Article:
The Treasury

In the absence of official scrutiny from the OBR, we set out how much red ink might be added to the fiscal forecasts.

In the ‘mini-Budget’ on Friday 23 September, the government is expected to confirm substantial tax-cutting measures reflecting the new Prime Minister Liz Truss’s commitments during the leadership campaign. Despite this – and despite the fact that the outlook for the economy is now much weaker than forecast by the Office for Budget Responsibility (OBR) in March – this statement will not be accompanied by new official forecasts for the economy and the public finances. This is disappointing.

Key findings

  1. The OBR last made a forecast of the public finances back in March. Since then, energy prices and inflation have risen well beyond what was expected, and growth forecasts have slumped. We are forecasting the public finances here based on Citi’s latest forecast for growth, inflation and interest rates. This implies a shorter and shallower recession than the Bank of England forecast in August, owing to the substantial support provided to household and business finances by the Energy Price Guarantee. In addition, the rise in the outlook for inflation since March cushions some of the hit to the cash size of the economy – which matters more than its real size for government receipts. Nevertheless, Citi forecasts that the cash economy will be 2% smaller in 2026–27 than the OBR forecast in March.
  2. The fiscal cost of the Energy Price Guarantee is highly uncertain not least because the eventual cost will depend on the path of energy prices and, relatedly, whether the scheme is extended in some form. We assume the Energy Price Guarantee will cost well over £100 billion over the next two years, but that it will then be removed as per the government’s stated plan. It could be much more expensive and end up running for more than two years – or much cheaper than we assume.
  3. The cost of reversing the recent rise in rates of National Insurance contributions, and cancelling next April’s planned large rise in the rate of corporation tax, is far more certain. Together Ms Truss’s tax commitments, if carried out in full, would lead to revenues being about £30 billion a year lower than they would otherwise have been. Since these are large and permanent measures, they also matter more for the long-run health of the public finances than the eventual cost of the Energy Price Guarantee.
  4. Higher inflation will also push up spending on debt interest, state pensions and most working-age benefits. In contrast, spending on public services is set in cash terms, and therefore does not automatically adjust in the light of increased inflation. Previous IFS research has suggested that an additional £18 billion would need to be found in each of the next two years to restore public service spending plans to the real-terms generosity that was intended when the plans were set. In addition, Ms Truss has committed to increasing defence spending to 3% of national income by the end of the decade. Our forecasts do not include any top-up to public service spending plans that were set a year ago; hence there is considerable risk that borrowing will end up higher than our headline estimates suggest.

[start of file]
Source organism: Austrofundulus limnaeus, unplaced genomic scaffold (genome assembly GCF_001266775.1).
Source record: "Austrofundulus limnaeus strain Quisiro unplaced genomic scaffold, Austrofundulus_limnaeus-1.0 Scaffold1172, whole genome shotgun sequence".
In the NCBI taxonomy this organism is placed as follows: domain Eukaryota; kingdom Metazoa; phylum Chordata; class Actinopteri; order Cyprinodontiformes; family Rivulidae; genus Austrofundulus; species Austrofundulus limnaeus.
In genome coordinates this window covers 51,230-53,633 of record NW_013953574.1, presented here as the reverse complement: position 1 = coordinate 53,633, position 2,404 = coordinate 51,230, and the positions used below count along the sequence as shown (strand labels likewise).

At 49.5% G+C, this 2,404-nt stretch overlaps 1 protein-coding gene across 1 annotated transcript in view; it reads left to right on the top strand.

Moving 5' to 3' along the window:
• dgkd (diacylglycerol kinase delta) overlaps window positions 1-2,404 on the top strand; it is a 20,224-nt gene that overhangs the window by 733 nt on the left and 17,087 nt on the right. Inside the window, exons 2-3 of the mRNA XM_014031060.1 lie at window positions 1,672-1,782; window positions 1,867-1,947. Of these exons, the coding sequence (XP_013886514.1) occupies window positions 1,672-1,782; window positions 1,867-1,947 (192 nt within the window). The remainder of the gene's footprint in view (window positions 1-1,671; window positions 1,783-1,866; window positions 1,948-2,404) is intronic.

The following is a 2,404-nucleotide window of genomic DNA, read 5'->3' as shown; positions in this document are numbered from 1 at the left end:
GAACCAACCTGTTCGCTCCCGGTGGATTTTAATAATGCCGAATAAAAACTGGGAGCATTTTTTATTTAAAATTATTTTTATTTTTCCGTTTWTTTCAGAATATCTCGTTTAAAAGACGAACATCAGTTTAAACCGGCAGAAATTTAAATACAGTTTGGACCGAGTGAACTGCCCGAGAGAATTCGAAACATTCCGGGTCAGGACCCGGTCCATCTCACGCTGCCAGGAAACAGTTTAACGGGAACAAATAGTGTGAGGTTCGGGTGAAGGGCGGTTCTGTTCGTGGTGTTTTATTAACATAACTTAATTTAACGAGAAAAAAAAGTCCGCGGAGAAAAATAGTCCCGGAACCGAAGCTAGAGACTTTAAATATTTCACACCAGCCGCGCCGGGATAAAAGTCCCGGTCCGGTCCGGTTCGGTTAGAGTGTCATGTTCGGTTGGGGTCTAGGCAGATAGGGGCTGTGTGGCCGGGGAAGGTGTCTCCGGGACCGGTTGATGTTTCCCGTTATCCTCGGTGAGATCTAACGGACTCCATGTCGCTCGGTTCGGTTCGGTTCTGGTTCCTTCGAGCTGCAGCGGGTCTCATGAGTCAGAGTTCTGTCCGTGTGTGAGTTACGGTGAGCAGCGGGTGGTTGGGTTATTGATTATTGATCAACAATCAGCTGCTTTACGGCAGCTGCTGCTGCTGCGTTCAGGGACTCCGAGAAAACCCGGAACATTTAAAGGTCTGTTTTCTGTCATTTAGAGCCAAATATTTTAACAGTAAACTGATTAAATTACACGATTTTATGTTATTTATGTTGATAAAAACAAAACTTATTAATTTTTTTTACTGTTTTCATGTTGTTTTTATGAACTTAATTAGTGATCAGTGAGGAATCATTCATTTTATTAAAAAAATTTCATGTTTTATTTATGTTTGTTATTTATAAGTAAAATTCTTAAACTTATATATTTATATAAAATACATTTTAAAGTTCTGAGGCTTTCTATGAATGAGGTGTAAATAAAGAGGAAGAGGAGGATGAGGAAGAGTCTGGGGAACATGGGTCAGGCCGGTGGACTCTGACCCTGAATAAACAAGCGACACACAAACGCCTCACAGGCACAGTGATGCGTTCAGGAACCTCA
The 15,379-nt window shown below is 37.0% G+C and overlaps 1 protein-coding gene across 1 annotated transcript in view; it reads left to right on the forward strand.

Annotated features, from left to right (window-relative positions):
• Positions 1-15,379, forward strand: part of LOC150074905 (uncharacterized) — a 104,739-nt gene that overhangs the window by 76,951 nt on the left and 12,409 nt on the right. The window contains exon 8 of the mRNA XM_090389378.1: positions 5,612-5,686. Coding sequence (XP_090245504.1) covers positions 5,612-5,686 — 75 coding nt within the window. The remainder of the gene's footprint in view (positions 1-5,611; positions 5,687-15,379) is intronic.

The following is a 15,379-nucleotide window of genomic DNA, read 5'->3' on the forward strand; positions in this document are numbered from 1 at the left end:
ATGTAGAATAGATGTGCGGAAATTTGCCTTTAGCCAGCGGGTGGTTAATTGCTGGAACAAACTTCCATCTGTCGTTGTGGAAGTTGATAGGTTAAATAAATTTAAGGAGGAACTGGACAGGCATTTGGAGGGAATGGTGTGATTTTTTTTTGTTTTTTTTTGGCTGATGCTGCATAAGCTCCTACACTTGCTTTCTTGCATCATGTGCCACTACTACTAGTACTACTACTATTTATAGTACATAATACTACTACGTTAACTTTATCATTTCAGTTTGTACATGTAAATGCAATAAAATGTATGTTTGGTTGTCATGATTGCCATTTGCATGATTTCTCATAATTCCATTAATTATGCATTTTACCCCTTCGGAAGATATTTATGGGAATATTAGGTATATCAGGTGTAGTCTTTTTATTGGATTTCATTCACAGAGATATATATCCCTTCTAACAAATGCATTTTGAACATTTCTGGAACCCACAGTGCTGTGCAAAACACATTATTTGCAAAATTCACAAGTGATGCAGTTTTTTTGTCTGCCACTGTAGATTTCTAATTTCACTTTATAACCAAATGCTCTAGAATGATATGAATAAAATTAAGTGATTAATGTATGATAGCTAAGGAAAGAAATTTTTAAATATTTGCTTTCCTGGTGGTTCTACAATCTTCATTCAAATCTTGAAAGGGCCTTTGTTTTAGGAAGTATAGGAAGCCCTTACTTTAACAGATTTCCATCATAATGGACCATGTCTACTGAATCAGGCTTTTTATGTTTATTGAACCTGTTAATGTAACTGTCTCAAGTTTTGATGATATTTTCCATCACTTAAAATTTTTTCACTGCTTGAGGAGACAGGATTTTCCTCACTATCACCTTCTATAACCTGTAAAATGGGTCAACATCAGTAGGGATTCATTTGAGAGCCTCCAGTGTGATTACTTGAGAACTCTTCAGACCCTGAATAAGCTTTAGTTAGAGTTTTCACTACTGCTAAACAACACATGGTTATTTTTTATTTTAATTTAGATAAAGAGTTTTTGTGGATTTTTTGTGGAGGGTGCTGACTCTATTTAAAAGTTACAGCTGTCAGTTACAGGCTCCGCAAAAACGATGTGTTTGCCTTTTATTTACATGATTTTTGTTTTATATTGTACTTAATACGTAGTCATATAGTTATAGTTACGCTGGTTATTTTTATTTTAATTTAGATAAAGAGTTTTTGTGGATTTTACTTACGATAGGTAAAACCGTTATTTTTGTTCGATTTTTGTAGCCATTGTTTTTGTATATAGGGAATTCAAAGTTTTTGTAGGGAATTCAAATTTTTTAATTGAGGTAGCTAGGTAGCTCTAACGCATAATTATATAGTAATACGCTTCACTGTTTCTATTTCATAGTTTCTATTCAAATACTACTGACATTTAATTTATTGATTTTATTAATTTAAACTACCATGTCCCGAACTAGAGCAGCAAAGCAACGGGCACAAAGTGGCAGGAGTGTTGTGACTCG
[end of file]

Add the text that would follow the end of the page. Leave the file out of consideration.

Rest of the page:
5. The combination of higher spending and substantial tax cuts leaves borrowing running at a much higher level than forecast in March. Importantly, even once the Energy Price Guarantee is assumed to have expired in October 2024, our forecast has borrowing running at about £100 billion a year, over £60 billion a year higher than forecast in March. Almost half of this increase in borrowing would be due to the new tax cuts. At around 3.5% of national income, borrowing would be not far off double the 1.9% of national income that it averaged over the 60 years prior to the global financial crisis, when growth prospects were considerably higher. With investment spending running at about 2½% of national income, this would leave a persistent forecast current budget deficit of around 1% of national income. Without new tax cuts, the current budget would have been forecast to remain in balance.
  6. On our forecasts, debt would increase, not just while the Energy Price Guarantee was in place, but also thereafter. Persistent current budget deficits and rising debt as a share of national income means that two main fiscal targets legislated only in January would be missed and that debt would be left on an ever-increasing path. Allowing debt to rise temporarily to finance one-off packages of support, such as the Energy Price Guarantee or the furlough scheme, in exceptional circumstances is justifiable and can be sustainable, but the same case cannot be made for allowing debt to rise indefinitely in order to enjoy lower taxes now.
  7. Finding a way to somehow boost the UK’s rate of economic growth would undoubtedly help. But we should not underestimate the scale of the challenge: an increase in annual growth of more than 0.7% of national income – the increase required just to stabilise debt as a share of GDP at the very end of our forecasts – would be equivalent to the difference between the growth the UK experienced between 1983 and 2008 and that experienced in the 2010s. There is no miracle cure, and setting plans underpinned by the idea that headline tax cuts will deliver a sustained boost to growth is a gamble, at best.